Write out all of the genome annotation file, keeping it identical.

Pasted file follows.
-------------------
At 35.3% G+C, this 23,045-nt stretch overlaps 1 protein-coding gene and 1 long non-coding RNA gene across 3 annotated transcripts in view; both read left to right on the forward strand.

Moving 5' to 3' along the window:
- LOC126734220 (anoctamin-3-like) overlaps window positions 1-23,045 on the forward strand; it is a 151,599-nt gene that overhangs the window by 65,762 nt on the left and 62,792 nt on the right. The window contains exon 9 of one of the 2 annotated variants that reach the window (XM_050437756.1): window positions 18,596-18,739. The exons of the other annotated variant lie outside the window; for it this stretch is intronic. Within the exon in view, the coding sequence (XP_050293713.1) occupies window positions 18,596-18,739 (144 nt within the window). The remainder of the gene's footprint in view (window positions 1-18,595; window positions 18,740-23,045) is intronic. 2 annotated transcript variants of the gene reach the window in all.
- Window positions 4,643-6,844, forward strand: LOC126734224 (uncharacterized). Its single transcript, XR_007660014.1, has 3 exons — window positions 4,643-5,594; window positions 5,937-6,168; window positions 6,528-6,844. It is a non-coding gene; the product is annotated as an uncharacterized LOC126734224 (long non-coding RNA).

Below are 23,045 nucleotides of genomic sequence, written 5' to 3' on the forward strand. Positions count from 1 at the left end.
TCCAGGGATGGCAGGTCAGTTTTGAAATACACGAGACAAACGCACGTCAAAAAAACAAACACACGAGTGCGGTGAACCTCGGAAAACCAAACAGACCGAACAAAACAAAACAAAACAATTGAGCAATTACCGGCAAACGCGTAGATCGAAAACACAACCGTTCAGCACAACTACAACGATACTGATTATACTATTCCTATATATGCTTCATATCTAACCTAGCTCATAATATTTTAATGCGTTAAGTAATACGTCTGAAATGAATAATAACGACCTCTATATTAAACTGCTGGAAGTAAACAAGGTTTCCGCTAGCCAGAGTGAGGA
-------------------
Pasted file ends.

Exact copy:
At 35.3% G+C, this 23,045-nt stretch overlaps 1 protein-coding gene and 1 long non-coding RNA gene across 3 annotated transcripts in view; both read left to right on the forward strand.

Moving 5' to 3' along the window:
- LOC126734220 (anoctamin-3-like) overlaps window positions 1-23,045 on the forward strand; it is a 151,599-nt gene that overhangs the window by 65,762 nt on the left and 62,792 nt on the right. The window contains exon 9 of one of the 2 annotated variants that reach the window (XM_050437756.1): window positions 18,596-18,739. The exons of the other annotated variant lie outside the window; for it this stretch is intronic. Within the exon in view, the coding sequence (XP_050293713.1) occupies window positions 18,596-18,739 (144 nt within the window). The remainder of the gene's footprint in view (window positions 1-18,595; window positions 18,740-23,045) is intronic. 2 annotated transcript variants of the gene reach the window in all.
- Window positions 4,643-6,844, forward strand: LOC126734224 (uncharacterized). Its single transcript, XR_007660014.1, has 3 exons — window positions 4,643-5,594; window positions 5,937-6,168; window positions 6,528-6,844. It is a non-coding gene; the product is annotated as an uncharacterized LOC126734224 (long non-coding RNA).

Below are 23,045 nucleotides of genomic sequence, written 5' to 3' on the forward strand. Positions count from 1 at the left end.
TCCAGGGATGGCAGGTCAGTTTTGAAATACACGAGACAAACGCACGTCAAAAAAACAAACACACGAGTGCGGTGAACCTCGGAAAACCAAACAGACCGAACAAAACAAAACAAAACAATTGAGCAATTACCGGCAAACGCGTAGATCGAAAACACAACCGTTCAGCACAACTACAACGATACTGATTATACTATTCCTATATATGCTTCATATCTAACCTAGCTCATAATATTTTAATGCGTTAAGTAATACGTCTGAAATGAATAATAACGACCTCTATATTAAACTGCTGGAAGTAAACAAGGTTTCCGCTAGCCAGAGTGAGGA